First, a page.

It’s very rare that I complain publicly about Boston and its failings, but in this case I feel I have to, especially as comments from other members of the Boston public make me feel I am not alone in having these views.
This last month, around Lincolnshire and the whole country, we have been graced with the presence of not just one flying Lancaster bomber, but two – with the visit of Vera from Canada joining Thumper of the RAF Battle of Britain Memorial Flight.
My question to the people in authority in Boston is - why have we not been treated to a flypast over the town itself?
The nearest they came was when accompanying the last flying Vulcan bomber on its way to RAF Marham in Norfolk.
On that occasion they flew to the east of Boston’s Pilgrim Hospital around the Johnsons Garden Centre area and south towards the Pilgrim Fathers Memorial and the Wash, a flight path that the majority of people in the town would have missed unless, like myself, you were standing on the first floor balcony of the Boston Stump to view such a spectacle.
What I find concerning is that Boston supposedly has close ties with RAF Coningsby who, incidentally, have the freedom of the borough of Boston, allowing them to march through the town with fixed bayonets.
The BBMF based at RAF Coningsby, along with the Canadian Lancaster, are only ten miles away and, unless you travelled to Coningsby, East Kirby or further afield, the majority of Boston reisdents will have missed this iconic partnership.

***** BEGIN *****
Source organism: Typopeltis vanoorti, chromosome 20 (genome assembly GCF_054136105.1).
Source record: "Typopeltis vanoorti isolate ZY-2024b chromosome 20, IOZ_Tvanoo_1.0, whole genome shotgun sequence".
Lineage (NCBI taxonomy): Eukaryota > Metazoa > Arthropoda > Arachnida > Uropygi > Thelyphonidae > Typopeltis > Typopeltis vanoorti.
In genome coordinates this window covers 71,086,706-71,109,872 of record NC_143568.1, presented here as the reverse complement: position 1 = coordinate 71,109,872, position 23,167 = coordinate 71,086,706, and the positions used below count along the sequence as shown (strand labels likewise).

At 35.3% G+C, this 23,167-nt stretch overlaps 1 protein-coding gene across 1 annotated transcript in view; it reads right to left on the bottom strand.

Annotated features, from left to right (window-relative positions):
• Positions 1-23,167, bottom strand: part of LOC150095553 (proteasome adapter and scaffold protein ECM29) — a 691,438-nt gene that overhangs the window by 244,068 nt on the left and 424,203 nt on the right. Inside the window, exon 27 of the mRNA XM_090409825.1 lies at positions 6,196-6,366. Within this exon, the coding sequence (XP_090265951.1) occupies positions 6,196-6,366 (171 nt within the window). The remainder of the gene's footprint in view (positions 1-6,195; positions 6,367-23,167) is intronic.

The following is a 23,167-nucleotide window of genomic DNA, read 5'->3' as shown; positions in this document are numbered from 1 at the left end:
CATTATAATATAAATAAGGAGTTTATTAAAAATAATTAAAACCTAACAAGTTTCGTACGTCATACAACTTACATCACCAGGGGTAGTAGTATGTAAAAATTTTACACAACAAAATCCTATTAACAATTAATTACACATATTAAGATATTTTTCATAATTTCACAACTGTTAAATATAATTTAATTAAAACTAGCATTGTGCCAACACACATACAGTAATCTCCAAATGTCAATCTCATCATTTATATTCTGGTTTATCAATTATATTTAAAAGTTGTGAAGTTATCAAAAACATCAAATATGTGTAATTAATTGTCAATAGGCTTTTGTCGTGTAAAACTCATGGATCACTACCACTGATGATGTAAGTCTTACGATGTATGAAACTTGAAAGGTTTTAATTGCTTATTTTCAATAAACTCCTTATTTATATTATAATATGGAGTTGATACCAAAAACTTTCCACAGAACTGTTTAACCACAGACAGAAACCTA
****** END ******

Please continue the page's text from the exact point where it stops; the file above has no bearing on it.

Why, in the months leading up to the arrival of the Candian Lancaster, did our Mayor Coun Alison Austin and Boston Borough Council not pull out all the stops to make sure Boston was included in the itinerary so not to miss out on a once-in-a-lifetime historical visit?
After all there had been enough publicity well in advance to inform us that Vera was on her way.
The two crews and other appropriate personnel could have been welcomed officially to the town, shown the mayor’s historic regalia and even given tea and biscuits, which wouldn’t have been too costly for the Boston public and more importantly improved public relations with RAF Coningsby and the BBMF.
As it is, once again Boston appears not to exist on the Lincolnshire map to a lot of people, especially those in authority a little further north in the county.
On this occasion I do feel that we have missed the boat, yet again as a town, on a high profile and publicised visit and, as such, scored an own goal.